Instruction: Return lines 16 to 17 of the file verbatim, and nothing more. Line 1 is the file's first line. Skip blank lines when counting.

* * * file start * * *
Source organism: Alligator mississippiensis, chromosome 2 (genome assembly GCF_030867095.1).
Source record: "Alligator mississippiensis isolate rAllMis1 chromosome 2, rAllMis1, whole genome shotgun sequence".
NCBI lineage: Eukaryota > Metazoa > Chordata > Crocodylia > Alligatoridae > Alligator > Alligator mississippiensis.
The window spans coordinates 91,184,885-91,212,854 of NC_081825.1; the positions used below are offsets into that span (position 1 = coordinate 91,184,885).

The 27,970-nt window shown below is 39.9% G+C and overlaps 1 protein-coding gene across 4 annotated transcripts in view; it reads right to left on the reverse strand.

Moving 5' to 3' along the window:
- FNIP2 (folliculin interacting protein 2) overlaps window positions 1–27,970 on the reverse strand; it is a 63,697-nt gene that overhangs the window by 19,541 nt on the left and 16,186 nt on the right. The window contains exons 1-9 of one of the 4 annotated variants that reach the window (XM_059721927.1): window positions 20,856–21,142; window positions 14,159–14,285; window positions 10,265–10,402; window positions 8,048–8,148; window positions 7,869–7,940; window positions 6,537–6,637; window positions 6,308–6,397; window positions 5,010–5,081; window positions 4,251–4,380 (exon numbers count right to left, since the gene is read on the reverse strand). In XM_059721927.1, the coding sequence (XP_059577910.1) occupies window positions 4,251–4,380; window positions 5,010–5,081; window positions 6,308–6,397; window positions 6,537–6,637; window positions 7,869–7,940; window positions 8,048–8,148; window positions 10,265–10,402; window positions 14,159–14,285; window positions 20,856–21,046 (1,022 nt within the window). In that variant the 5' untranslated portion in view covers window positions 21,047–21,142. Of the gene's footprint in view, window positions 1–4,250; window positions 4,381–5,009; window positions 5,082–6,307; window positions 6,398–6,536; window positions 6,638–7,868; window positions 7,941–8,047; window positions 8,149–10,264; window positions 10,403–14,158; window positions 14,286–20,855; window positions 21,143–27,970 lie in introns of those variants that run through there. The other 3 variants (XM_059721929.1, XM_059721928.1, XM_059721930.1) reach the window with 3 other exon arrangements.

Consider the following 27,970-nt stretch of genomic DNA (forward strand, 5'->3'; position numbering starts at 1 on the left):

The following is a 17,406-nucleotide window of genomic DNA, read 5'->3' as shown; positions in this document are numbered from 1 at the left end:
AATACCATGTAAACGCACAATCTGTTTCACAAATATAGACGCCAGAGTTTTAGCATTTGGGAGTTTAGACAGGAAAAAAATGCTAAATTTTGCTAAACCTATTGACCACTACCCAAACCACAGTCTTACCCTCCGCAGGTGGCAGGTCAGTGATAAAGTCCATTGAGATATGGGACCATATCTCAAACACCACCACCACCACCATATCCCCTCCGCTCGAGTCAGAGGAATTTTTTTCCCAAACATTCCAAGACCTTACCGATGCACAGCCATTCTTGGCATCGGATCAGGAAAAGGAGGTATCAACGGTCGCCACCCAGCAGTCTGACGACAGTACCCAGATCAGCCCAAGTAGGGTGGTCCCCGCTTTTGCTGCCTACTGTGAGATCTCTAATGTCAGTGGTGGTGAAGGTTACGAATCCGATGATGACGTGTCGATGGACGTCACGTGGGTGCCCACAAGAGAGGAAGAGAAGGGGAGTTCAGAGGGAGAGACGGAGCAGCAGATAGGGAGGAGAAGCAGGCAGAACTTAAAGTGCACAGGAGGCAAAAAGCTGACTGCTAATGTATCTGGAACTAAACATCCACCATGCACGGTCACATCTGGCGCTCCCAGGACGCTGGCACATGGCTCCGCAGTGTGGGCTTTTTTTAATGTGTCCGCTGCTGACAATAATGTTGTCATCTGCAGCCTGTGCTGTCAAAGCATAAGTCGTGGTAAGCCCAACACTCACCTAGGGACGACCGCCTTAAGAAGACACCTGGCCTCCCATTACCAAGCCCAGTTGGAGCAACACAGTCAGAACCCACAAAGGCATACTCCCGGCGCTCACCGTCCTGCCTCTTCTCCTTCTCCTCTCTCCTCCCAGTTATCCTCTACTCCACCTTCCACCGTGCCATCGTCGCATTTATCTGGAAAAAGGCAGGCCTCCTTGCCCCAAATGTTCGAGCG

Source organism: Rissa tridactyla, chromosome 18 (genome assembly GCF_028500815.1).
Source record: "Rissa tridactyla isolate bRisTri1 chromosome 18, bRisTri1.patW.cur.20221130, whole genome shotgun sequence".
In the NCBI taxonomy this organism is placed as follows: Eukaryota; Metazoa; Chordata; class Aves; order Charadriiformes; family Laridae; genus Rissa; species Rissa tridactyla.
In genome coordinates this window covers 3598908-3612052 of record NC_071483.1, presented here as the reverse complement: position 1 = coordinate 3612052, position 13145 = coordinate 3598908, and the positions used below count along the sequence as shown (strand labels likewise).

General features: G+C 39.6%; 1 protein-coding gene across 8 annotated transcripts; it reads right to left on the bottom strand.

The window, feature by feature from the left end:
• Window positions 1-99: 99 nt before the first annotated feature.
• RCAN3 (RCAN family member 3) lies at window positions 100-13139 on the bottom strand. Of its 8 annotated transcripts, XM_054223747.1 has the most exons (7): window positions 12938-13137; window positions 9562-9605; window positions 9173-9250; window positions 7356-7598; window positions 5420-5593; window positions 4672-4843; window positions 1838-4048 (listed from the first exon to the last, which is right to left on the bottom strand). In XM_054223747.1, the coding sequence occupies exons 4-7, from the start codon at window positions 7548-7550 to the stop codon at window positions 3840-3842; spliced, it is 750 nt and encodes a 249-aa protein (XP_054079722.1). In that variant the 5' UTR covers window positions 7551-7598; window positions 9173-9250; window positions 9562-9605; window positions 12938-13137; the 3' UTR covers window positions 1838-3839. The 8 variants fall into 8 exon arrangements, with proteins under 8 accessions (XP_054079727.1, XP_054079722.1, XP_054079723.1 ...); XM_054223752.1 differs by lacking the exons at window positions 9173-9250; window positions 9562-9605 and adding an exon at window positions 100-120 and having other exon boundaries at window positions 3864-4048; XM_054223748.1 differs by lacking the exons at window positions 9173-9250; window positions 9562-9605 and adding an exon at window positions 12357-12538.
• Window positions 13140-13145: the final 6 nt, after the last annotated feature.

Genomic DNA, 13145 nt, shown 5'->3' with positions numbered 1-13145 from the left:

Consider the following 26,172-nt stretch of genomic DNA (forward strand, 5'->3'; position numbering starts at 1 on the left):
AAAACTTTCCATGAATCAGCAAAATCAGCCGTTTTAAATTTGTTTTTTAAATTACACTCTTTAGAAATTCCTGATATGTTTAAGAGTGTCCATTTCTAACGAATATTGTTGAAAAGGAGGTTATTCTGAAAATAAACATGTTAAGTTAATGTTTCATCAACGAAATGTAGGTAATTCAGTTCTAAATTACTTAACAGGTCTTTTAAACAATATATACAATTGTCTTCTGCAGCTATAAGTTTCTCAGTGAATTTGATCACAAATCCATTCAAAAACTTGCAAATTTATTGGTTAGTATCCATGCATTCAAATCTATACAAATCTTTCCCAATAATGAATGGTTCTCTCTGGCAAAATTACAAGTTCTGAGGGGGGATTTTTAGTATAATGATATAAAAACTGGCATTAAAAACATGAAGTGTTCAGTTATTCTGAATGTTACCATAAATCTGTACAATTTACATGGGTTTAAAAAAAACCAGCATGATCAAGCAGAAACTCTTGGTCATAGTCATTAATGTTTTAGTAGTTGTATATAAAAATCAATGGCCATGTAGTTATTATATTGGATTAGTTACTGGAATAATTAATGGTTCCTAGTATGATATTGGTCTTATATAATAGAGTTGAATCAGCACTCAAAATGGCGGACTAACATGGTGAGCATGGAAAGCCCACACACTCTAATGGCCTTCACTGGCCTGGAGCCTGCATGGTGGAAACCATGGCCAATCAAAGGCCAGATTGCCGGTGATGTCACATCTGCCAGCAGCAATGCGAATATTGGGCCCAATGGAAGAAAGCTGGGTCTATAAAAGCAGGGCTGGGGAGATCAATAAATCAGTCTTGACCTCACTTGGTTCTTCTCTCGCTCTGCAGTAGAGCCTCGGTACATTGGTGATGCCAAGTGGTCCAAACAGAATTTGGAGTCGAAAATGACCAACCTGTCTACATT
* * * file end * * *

The window, feature by feature from the left end:
• Window positions 1-99: 99 nt before the first annotated feature.